Dr Hammers on Unmet Needs in the Frontline Treatment of RCC


Hans Hammers, MD, PhD, discusses areas of controversy and remaining unmet needs in the treatment of patients with renal cell carcinoma.

Hans Hammers, MD, PhD, professor, Department of Internal Medicine, member, Division of Hematology and Oncology, inaugural Eugene P. Frenkel, MD Scholar in Clinical Medicine, Harold C. Simmons Comprehensive Cancer Center, UT Southwestern Medical Center, discusses areas of controversy and remaining unmet needs in the treatment of patients with renal cell carcinoma (RCC).

In an OncLive® State of the Science Summit™ (SOSS), Hammers and colleagues from the UT Southwestern Medical Center each gave presentations on topics spanning bladder cancer and RCC care. Moreover, experts in RCC spoke to 3 case presentations in the treatment of patients with RCC. Hammers says that an ongoing area of debate is regarding the long-term outcomes with certain frontline therapies, and that novel data are beginning to address questions surrounding this topic. Notably, the 2 main categories of treatment in the frontline setting include dual checkpoint inhibitors and the combination of a PD-1 inhibitor with a TKI, Hammers explains

During the 2023 ASCO Annual Meeting, long-term follow-up data with the use of these frontline treatments were presented, according to Hammers. Data with the use of a PD-1 inhibitor plus a TKI were indirectly compared with findings from the phase 3 CheckMate 214 trial (NCT02231749). These data must be indirectly compared because, unfortunately, there is yet to be a head-to-head comparison of these regimens in the United States, Hammers notes.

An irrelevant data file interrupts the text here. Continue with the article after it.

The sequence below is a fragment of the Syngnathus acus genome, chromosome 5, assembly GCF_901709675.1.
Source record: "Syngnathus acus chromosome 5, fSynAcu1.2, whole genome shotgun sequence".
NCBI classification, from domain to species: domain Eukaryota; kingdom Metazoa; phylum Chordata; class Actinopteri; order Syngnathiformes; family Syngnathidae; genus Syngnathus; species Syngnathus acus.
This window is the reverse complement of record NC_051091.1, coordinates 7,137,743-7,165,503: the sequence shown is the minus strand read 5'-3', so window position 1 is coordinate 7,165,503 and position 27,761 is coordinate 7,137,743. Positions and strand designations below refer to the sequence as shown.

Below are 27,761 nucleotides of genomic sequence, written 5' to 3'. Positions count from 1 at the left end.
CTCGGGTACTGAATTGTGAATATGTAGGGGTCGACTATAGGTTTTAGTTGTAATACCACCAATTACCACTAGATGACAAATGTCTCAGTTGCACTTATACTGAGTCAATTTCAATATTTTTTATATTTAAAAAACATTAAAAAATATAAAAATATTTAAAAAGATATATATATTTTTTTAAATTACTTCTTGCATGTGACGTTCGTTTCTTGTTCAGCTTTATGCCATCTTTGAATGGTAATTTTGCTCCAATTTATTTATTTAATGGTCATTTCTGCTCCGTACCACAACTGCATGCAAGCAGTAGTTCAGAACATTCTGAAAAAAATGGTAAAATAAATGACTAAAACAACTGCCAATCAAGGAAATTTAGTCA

The SOSS featured case discussions about different types of patients with RCC and various treatment approaches, Hammers says. He notes that it is possible for patients to progress on dual immune checkpoint inhibition, and that this regimen would be the wrong choice for a patient in the hospital who needs an immediate response to be released from the hospital. However, dual checkpoint inhibition may be the optimal treatment approach for a patient who doesn’t need a response immediately and would rather invest in long-term outcomes, he explains.

Although some clinical criteria can help decide which treatments to choose in which patients, a balanced discussion with patients about the available regimens is important, Hammers concludes.

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